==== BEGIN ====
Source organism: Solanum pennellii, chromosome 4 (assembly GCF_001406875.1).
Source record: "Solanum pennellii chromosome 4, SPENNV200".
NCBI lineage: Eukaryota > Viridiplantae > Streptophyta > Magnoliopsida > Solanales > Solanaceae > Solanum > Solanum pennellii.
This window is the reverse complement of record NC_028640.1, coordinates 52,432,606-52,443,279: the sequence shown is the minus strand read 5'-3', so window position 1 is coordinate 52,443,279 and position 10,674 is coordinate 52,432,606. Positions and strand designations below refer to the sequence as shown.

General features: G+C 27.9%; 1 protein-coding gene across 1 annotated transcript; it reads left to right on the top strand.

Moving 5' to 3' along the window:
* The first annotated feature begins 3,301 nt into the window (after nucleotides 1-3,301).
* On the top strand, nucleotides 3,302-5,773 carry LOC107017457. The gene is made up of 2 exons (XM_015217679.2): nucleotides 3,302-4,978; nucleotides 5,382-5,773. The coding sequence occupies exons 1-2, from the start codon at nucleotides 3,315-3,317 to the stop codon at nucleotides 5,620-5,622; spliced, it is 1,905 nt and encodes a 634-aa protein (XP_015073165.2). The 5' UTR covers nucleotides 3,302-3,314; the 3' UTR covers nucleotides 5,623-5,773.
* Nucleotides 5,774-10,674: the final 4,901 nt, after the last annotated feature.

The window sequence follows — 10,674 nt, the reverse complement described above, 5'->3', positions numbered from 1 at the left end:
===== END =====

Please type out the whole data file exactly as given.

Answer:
Source organism: Solanum pennellii, chromosome 4 (assembly GCF_001406875.1).
Source record: "Solanum pennellii chromosome 4, SPENNV200".
NCBI lineage: Eukaryota > Viridiplantae > Streptophyta > Magnoliopsida > Solanales > Solanaceae > Solanum > Solanum pennellii.
This window is the reverse complement of record NC_028640.1, coordinates 52,432,606-52,443,279: the sequence shown is the minus strand read 5'-3', so window position 1 is coordinate 52,443,279 and position 10,674 is coordinate 52,432,606. Positions and strand designations below refer to the sequence as shown.

General features: G+C 27.9%; 1 protein-coding gene across 1 annotated transcript; it reads left to right on the top strand.

Moving 5' to 3' along the window:
* The first annotated feature begins 3,301 nt into the window (after nucleotides 1-3,301).
* On the top strand, nucleotides 3,302-5,773 carry LOC107017457. The gene is made up of 2 exons (XM_015217679.2): nucleotides 3,302-4,978; nucleotides 5,382-5,773. The coding sequence occupies exons 1-2, from the start codon at nucleotides 3,315-3,317 to the stop codon at nucleotides 5,620-5,622; spliced, it is 1,905 nt and encodes a 634-aa protein (XP_015073165.2). The 5' UTR covers nucleotides 3,302-3,314; the 3' UTR covers nucleotides 5,623-5,773.
* Nucleotides 5,774-10,674: the final 4,901 nt, after the last annotated feature.

The window sequence follows — 10,674 nt, the reverse complement described above, 5'->3', positions numbered from 1 at the left end: